To complement our Sit, Stay (In), Treat Yourselves box, we are publishing our Sit, Stay (In), Read literary salon featuring original writing from some of the most talented writers (and dog parents) of our modern age alongside original illustrations by acclaimed artists. We hope this gorgeous series helps deepen the relationship between you and your dog, just as our Sit, Stay (In), Treat Yourselves box does. Feel free to make yourself a cup of tea (or something stronger), invite the dog on your lap, and settle in for the timeless tradition of storytelling about dogs and humans. The first author in the literary salon was Carmen Maria Machado writing about her Beagle mix, Rosie. The second author in the literary salon was Porochista Khakpour writing about her Poodle, Cosmo. The third author in our series was Meghan Daum writing about her Newfoundland puppy, Hugo. This week, we are excited to have Nathan Harris, whose debut novel, The Sweetness of Water, will be published by Little, Brown in 2021, writing about Millie the English Mastiff—and his mother. The Michener Center fellow’s essay is accompanied by an illustration by New Yorker cartoonist Liz Montague, whose graphic memoir will be published by Random House in 2022.
There was a time in my childhood where my family decided—with certainty—that my mother had gone mad. One day, she announced that she would begin competing in dog shows. Now, we had always had dogs, in the same manner that most families have dogs, but this was to be another matter entirely. Our home was now a dog show home. Things, according to her, were going to change.
No one else wanted this. We loved our black Lab, Malcolm, who was now gray at the nose, increasingly senile, and rarely moved from the space beside the couch that he had claimed as his own. But according to my mother, Malcolm would no longer be the only pet in the house. Now, my mother was a former attorney in Los Angeles who had given up everything at the drop of a hat to raise her children in a quiet town in Oregon with the same fierce determinedness she had shown when advocating for her clients. We all knew that when she put her mind to something, it would happen, and no one would—or could—stop her. But the question now was: Where was this new dog, and what exactly was this new lifestyle?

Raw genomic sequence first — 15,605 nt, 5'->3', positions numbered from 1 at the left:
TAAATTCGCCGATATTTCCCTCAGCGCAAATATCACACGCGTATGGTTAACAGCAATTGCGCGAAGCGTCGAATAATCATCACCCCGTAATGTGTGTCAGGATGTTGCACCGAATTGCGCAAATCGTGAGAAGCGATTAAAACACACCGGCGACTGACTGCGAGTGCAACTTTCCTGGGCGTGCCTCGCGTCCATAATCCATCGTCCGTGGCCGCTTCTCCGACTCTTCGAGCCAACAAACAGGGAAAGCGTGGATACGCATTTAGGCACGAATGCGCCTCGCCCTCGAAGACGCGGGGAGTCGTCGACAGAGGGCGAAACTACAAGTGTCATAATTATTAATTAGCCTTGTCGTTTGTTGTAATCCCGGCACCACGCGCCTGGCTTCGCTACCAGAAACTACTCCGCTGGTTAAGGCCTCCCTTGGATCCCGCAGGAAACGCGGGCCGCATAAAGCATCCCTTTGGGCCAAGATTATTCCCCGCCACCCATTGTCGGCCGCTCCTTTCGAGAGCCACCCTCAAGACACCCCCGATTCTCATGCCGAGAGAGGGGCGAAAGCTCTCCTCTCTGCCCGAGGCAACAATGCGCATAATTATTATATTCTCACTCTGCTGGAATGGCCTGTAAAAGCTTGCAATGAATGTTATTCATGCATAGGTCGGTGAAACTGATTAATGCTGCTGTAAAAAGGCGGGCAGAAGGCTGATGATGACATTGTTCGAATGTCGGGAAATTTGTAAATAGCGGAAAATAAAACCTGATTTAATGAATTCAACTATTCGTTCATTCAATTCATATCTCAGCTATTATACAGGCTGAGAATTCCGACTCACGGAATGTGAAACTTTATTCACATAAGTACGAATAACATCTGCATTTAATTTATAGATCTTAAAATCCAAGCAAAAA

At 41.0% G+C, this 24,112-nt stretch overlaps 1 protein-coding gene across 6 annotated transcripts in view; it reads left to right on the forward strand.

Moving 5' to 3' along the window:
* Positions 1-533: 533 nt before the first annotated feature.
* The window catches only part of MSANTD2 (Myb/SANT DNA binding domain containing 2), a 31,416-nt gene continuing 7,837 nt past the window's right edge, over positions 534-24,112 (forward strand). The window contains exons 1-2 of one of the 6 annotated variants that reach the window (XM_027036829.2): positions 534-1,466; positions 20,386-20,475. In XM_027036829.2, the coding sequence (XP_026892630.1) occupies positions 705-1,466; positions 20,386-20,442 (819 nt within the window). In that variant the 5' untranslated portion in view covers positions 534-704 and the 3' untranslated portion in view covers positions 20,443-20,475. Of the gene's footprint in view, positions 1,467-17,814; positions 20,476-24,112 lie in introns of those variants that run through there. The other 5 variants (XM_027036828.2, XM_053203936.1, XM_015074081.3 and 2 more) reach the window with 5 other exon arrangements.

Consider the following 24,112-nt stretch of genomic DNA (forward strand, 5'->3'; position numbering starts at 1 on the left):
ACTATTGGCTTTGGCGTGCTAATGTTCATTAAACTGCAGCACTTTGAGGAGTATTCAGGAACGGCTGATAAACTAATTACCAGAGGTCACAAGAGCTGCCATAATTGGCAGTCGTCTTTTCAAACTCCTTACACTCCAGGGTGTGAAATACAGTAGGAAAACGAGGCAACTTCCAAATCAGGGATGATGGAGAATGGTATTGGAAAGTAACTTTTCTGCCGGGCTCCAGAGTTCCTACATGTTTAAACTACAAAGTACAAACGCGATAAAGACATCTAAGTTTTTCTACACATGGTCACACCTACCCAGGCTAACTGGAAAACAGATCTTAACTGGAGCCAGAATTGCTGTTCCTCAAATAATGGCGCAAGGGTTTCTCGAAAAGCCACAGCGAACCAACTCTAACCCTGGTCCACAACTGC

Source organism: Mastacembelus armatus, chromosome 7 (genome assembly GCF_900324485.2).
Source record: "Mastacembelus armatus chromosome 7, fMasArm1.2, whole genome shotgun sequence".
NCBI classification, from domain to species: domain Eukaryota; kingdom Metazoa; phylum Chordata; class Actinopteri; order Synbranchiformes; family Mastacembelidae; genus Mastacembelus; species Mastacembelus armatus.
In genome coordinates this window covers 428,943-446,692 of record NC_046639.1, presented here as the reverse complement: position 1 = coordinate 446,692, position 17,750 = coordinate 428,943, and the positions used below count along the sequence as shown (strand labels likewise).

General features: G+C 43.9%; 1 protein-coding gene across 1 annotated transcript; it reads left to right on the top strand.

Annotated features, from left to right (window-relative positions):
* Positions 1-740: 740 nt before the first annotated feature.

“We showered Millie with love, and in time she returned it tenfold—especially as she grew to over 100 pounds.”
What happened next continues to mystify my family to this day. We did not get one dog, but a series of dogs, in the manner one auditions actors for a role. A breeder lent out a pug, to see if it was a good fit in our home, but the pug would eat only out of a human’s hand and refused any show of affection. An English Setter, Mona, was then loaned to us, but would run from her crate at every opportunity. Our neighbors had to help us retrieve Mona as she galloped from backyard to backyard. It went on like this, a carousel of canines—a Golden Retriever, a French Bulldog, all of them, for one reason or another, a bad fit in a way that seemed far more representative of some wrongdoing on our end than the dogs’. A darkness cast itself upon my family. Where had we gone wrong? This carried on for months.
And then Millie arrived. Millie was an English Mastiff, a little tan lump of wrinkles. When she came out of her cage, my dad first held her close, then my mom did, then everyone did in turn. A hush overtook the room. It became clear that Millie would not be like these other candidates for dog shows. No, Millie was ours. Millie was immediately family.
We showered Millie with love, and in time she returned it tenfold—especially as she grew to over 100 pounds. There was no escaping her. She would lie upon you on the couch, lick you with her enormous tongue when you were not looking, and even Malcolm, that old cotter, came to bond with her just as we had.
So, about that dog show business. It wasn’t for Millie (or us). She would enter the ring and wish to wander, to sit down and take her time. Millie rarely earned points, and never even won in her breed category. Her real passion was eating copious amounts of food, lounging, and simply giving others her love. Malcolm welcomed her to his spot beside the couch. As did my father, who was, at first, reticent of such an enormous beast, yet soon sought her out each morning, nuzzling her with his feet as he drank his coffee.
In fact, so did everyone else who met her. My mother never got to be a champion in the ring, but she did get a best friend and a constant companion. Her wish to show dogs fizzled out soon thereafter. But her love for Millie—our love for Millie—is timeless. And that love is worth more than any champion show dog might ever offer. Millie had won our hearts.
Illustration by Liz Montague